Today is December 28, the fourth day of Christmas. That’s right. Not the fourth day after Christmas. The fourth day of Christmas. My children know this because I talk about it with them every year. The tree is still up. I’m still playing Christmas carols around the house. And we are definitely still feasting.
But even with all of this, I sometimes a struggle to celebrate the 12 Days of Christmas very well. I know that we should. And we try. We really do. But, as much as I try to be in the world yet not of the world, when it comes to the biggest holiday of the year, it’s hard to fight mainstream thinking. It’s hard stay in Christmas mode when our culture has,literally and figuratively speaking, kicked the Christmas tree to the curb. Part of the problem is that we have lost site of some important truths about Christmas. So, like I do when something is bothering me, I think I’ll just make a list. Here is what I think we (I) need to remember about Christmas:
- Christmas did not begin the day after Thanksgiving. The weeks before Christmas, beginning the first Sunday after Thanksgiving, are not the Christmas season, they are the season of Advent – a time of prayerful preparation for the coming of the Lord. Make no mistake. Despite the fact that the Best Buy sales clerk won’t say Merry Christmas, there is no war on Christmas. The war is on Advent, and the merchants are winning. If we are convinced that the sign of Christmas spirit is how our shopping experience plays out, they’ve already won.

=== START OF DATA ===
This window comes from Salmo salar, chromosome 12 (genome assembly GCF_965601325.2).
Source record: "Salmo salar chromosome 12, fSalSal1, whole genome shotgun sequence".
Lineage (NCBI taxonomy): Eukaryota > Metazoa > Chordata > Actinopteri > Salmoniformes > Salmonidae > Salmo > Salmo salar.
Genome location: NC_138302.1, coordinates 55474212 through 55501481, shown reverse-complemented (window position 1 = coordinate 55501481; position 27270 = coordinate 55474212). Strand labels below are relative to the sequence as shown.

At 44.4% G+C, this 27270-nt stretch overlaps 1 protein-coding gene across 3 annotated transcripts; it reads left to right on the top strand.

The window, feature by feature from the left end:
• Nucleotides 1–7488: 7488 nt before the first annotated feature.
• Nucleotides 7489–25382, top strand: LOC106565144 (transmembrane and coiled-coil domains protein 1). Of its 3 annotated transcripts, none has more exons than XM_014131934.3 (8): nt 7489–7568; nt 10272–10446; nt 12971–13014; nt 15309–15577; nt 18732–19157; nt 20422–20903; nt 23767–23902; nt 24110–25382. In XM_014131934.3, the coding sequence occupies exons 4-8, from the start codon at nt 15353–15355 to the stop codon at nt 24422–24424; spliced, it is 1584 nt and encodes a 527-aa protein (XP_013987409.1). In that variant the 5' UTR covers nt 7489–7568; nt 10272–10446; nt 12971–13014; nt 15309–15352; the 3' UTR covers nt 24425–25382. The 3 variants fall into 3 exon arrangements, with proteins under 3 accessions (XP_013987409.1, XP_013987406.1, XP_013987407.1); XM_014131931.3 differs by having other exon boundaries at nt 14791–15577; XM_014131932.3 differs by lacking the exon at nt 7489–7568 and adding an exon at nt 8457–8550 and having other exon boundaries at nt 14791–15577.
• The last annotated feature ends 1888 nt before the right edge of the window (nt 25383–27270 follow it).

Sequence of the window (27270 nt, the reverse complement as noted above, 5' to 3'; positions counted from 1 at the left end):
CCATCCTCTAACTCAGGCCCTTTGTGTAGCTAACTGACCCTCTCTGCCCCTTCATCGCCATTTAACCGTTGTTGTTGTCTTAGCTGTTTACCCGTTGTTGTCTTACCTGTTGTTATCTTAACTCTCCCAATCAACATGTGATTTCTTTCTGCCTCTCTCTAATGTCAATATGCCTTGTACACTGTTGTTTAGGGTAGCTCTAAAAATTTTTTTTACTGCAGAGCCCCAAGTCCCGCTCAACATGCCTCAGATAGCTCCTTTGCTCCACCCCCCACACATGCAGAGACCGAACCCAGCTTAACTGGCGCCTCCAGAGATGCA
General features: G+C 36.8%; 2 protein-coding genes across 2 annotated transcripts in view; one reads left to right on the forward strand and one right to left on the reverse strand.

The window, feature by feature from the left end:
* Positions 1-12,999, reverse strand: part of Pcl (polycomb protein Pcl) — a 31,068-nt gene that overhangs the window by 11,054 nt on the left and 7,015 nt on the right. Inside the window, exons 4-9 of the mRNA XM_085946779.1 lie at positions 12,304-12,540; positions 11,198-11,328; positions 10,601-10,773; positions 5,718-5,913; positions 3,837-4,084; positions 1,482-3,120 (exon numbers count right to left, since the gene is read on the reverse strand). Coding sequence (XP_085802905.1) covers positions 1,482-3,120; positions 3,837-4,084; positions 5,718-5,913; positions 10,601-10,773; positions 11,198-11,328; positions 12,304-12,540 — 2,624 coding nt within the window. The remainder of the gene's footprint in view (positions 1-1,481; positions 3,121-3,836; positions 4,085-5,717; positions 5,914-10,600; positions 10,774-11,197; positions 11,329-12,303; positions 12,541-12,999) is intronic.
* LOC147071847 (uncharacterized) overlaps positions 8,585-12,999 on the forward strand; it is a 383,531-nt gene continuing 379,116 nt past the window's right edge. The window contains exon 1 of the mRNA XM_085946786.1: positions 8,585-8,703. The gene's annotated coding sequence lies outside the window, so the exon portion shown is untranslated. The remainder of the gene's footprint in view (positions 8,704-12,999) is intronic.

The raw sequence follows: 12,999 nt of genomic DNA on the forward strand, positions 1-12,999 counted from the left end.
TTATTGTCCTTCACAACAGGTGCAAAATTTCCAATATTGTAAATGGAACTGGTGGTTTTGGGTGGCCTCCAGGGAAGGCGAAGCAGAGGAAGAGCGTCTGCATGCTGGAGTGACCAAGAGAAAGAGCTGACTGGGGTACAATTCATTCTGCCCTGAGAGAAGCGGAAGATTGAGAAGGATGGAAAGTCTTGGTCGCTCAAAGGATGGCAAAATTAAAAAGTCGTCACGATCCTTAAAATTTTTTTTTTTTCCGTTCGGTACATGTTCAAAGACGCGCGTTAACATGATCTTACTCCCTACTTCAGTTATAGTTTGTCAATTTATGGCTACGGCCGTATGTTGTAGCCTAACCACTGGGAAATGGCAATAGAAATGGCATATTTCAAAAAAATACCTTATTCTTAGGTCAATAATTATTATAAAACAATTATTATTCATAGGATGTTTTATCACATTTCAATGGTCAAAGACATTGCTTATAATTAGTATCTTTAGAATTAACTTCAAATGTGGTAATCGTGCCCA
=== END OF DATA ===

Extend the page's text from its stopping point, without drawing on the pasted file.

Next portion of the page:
- Santa Claus is real. His real name is Saint Nicholas. In his time he gave people generous gifts, and we continue to be his helpers as a way of celebrating the ultimate gift of our Savior. Oh! And he also once punched a heretic in the face.
- Christmas is not all about the presents, but it is a little about the presents. A lot of Christians complain because Christmas has become too commercial. And there is a lot of truth to that. But we give gifts to one another out of love. A well-thought out gift doesn’t isn’t just a token. It’s a way of saying, “I get you. I know you and I knew you’d like this.” Or. “I want you to be pleased and since I didn’t know what to buy you, here’s a gift card.” Either way, giving gift giving isn’t opposed the to Christmas spirit. It is a part of the Christmas spirit. Sometimes in our over-merchandised culture, Christmas presents get a bad wrap (pun intended). But they are an important part of celebrating the season. God gave us this gift of His Son because He loves us. We give each other new sweaters, bathrobes, and toys for the same reason.
- Christmas lasts for 12 Days, but the joy of Christmas lasts forever. As I’ve said, I think it’s important to try to honor Christmas as a season. God becoming a man certainly deserves an extended celebration. The birth of Jesus is cause for tremendous joy, and joy is expressed through feasting, singing, fellowship, and gift-giving. But some time amidst all the Christmas revelry, it is important to stop and do as Mary did and ponder these things. God became a man so that we could know God. It’s an incredible mystery. As Scott Hahn put it in his book Joy to the World: How Christ’s Coming Changed Everything (and still does)
No human could have invented the triune God…No human mind could have conceived of a God who is love and who loves us as if we were Gods. No human mind, unaided by angels, could have dreamt up Christmas.
From my family to yours, Charming Readers, Merry Christmas!